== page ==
The 10 Commandments of Colorado Trails
The weather is finally starting to get nice in Colorado, which means more people are spending their days outside.
We're so lucky to have such amazing parks nearby, full of endless miles of trails for hiking, biking, and other recreational activities – but it's also up to us to help keep these places as great as they are by following both the actual, and unspoken rules, of the trails.
By following these 10 Commandments of Colorado Trails, you'll not only play a part in helping to maintain the naturalness that makes these areas so special, but it also ensures that others can enjoy the same experience.
Pretty wildflowers and rocks can be tempting to pick up from the side of the trail, but if everyone took something, there would be nothing left. Plus, taking things away disrupts nature and the organisms that live there.
Even if your dog is well-behaved, trail users should always follow leash laws. A loose canine could scare other dogs or wild animals, and you also never know what someone else’s dog has been through or how it will react to yours. Part of being a responsible dog owner also means cleaning up after them on the trail.
Veering off the main trail risks destroying habitats, erosion and ruining the naturalness of the area in general. In addition, you could get lost or put yourself in danger.
This one pretty much goes without saying ... just don't do it. Most places have a trash can conveniently located near the trailhead, so no excuses, keep it clean.
Be friendly to fellow hikers when you cross paths and say hello!
One of the coolest things about spending time in nature is the possibility of coming across wildlife. Seeing deer, elk, moose and other animals on the trail is thrilling, but it's always best to keep your distance and never try to touch them.
When setting out on an adventure, make sure to come prepared for any possible condition. The weather can change quickly so having proper clothing is key. It's also a good idea to always bring water, a weapon or form of protection, and a charged cell phone in case of emergency.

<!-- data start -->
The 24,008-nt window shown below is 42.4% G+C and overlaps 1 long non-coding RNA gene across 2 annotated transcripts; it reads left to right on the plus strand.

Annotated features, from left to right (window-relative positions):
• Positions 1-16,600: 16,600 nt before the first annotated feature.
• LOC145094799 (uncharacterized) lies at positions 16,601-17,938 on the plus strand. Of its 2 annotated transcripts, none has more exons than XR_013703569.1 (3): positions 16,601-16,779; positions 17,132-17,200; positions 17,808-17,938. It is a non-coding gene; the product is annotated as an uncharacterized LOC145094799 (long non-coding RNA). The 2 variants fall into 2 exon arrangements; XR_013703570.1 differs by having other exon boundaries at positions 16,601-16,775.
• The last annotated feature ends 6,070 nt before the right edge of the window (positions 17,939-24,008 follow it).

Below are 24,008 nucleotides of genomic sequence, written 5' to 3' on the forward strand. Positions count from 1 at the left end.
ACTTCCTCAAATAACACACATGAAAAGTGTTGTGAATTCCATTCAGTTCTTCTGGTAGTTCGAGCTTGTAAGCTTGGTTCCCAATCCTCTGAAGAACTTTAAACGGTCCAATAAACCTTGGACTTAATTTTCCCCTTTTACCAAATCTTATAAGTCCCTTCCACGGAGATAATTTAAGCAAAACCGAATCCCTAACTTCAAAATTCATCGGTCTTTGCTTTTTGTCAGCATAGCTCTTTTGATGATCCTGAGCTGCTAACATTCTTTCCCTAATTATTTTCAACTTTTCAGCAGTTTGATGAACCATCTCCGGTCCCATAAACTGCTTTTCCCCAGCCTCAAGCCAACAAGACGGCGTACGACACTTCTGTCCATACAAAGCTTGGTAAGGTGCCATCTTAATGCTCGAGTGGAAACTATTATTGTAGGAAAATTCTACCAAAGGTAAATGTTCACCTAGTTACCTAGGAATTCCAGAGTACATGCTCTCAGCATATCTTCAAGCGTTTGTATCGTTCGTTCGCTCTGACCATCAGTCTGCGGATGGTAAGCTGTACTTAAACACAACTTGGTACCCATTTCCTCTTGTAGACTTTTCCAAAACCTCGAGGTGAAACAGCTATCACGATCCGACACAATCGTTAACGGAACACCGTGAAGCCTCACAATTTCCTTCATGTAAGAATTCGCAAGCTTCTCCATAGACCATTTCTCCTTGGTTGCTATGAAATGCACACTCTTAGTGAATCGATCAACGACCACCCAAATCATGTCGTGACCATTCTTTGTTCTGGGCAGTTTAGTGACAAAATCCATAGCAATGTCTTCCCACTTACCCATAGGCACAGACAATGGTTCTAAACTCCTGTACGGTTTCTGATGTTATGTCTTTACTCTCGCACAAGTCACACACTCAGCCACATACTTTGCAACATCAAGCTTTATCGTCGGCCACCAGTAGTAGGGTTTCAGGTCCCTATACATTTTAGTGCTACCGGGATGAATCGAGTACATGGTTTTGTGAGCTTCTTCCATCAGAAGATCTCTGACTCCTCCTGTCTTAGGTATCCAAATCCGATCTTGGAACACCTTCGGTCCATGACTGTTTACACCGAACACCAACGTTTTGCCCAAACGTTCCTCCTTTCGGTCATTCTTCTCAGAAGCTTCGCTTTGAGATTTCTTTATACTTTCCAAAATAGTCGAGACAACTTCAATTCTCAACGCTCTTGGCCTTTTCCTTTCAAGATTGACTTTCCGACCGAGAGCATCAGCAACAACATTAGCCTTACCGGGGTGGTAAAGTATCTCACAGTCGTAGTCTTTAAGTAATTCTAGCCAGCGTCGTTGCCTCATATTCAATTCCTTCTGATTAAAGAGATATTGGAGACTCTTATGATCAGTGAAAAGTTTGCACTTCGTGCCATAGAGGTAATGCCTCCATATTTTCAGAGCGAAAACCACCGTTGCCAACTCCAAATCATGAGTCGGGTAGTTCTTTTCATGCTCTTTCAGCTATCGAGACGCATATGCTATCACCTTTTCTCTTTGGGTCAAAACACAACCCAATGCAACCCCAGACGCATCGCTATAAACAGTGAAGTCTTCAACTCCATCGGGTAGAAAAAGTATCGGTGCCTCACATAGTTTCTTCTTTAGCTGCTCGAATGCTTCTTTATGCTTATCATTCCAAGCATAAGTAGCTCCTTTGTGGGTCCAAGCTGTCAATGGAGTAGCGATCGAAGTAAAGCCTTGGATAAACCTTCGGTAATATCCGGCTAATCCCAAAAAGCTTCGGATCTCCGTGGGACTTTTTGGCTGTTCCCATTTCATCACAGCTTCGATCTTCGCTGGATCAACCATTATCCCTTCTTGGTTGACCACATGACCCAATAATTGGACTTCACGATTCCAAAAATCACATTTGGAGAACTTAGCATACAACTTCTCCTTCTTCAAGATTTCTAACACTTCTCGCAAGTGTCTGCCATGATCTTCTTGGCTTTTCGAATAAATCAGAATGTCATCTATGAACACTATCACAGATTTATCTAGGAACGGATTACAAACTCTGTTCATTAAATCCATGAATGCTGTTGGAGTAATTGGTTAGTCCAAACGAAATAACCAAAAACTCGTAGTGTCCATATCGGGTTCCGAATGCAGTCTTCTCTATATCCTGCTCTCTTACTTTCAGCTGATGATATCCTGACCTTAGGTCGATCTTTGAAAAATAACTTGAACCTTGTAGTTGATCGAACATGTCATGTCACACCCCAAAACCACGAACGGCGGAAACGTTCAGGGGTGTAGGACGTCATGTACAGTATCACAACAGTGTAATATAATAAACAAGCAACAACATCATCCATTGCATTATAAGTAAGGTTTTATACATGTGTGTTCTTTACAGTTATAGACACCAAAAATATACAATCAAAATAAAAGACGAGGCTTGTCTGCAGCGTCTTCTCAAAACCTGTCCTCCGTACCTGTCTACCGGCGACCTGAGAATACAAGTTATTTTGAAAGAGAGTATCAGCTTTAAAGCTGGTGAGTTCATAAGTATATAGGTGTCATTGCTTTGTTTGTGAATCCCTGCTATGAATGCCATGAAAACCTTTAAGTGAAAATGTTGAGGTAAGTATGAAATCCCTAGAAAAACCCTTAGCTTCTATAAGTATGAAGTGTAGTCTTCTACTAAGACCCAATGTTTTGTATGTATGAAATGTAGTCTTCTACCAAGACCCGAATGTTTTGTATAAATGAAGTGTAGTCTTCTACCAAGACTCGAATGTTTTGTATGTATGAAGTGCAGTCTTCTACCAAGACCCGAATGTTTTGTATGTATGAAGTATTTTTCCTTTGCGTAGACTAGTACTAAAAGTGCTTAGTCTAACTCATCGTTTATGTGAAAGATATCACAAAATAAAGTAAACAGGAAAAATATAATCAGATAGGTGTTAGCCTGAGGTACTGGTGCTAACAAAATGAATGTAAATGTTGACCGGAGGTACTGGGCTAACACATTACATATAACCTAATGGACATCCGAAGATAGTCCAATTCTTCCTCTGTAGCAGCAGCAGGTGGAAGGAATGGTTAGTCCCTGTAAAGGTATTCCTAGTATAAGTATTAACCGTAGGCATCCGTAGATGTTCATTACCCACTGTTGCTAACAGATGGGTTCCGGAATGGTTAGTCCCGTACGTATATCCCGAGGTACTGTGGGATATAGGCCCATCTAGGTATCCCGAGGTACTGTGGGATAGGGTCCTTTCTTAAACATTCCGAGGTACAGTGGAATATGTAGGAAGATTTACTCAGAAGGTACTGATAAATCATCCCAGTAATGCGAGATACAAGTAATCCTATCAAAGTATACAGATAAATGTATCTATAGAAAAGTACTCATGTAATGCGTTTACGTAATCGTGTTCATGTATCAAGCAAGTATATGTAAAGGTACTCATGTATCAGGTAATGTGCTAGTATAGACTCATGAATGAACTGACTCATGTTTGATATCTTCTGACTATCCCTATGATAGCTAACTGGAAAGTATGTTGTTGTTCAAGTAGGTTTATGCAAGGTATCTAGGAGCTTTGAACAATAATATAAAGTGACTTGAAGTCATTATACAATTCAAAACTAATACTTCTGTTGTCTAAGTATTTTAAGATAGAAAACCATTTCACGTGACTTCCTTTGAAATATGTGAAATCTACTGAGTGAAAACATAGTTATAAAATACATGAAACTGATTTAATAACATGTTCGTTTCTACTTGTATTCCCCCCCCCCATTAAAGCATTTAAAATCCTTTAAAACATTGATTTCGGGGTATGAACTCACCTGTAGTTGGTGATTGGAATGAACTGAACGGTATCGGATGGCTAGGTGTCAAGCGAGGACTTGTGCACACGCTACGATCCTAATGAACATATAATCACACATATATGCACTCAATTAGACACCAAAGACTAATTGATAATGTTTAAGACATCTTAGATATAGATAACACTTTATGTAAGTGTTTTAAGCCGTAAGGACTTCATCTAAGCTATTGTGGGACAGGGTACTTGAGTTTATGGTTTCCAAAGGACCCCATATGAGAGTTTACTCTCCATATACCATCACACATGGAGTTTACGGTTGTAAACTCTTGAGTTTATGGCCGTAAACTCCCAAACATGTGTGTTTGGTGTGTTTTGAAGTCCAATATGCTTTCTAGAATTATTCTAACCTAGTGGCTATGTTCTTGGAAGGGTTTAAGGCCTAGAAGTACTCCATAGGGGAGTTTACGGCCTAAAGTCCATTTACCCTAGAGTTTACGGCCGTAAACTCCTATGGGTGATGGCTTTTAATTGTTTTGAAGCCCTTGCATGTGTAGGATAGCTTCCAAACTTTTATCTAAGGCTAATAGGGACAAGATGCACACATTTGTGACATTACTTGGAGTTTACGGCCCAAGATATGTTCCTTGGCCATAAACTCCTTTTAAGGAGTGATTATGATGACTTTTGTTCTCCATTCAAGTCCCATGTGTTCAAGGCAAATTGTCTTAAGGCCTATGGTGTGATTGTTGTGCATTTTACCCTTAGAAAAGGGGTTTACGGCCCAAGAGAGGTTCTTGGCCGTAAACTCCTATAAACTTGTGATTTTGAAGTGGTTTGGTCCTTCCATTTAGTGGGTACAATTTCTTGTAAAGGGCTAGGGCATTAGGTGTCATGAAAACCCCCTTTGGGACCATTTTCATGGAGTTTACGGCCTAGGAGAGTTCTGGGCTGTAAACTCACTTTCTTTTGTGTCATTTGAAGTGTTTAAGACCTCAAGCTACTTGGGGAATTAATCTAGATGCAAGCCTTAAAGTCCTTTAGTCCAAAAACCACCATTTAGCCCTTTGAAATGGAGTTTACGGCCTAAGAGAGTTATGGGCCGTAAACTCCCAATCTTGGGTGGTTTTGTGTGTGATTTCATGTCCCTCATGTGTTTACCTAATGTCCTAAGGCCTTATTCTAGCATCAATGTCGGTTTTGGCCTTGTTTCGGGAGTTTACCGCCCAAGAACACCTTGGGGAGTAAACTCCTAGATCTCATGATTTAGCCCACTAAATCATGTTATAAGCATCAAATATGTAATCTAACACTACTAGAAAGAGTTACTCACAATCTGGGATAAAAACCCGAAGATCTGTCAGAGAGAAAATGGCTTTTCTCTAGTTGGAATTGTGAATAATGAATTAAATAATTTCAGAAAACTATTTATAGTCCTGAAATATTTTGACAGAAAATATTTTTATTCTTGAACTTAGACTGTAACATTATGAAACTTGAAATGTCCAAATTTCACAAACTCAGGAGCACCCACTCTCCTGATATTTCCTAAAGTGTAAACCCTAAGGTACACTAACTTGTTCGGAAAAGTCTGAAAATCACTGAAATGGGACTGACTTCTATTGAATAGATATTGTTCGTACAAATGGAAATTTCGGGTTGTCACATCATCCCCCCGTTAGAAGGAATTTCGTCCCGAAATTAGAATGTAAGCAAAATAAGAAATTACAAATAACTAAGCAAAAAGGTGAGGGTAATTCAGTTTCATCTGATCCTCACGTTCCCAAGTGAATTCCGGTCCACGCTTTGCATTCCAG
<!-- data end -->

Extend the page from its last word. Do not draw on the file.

Lots of trails in Colorado feature some sort of water, like a river, reservoir or lake. These are beautiful places, but will only stay that way if humans help to protect them. This means staying on the riverside and not trampling the banks. The photo shows what can happen when this type of destruction occurs.
Part of trail etiquette is sharing the space, knowing who has the right of way, and passing others safely. On trails that allow horses, it's expected that both hikers and bikers yield to them, as they have a harder time maneuvering the trail and can be unpredictable at times. It's usually easier for hikers to yield to bikers since they aren't moving as fast, but a biker should never expect this - both parties should be aware of their surroundings and make it known when passing. When it comes to hikers vs. hikers, those going uphill have the right of way.
You're out on the trail to have fun and enjoy nature, so do exactly that! Take in the epicness of what's around you, and soak in everything the trail has to offer.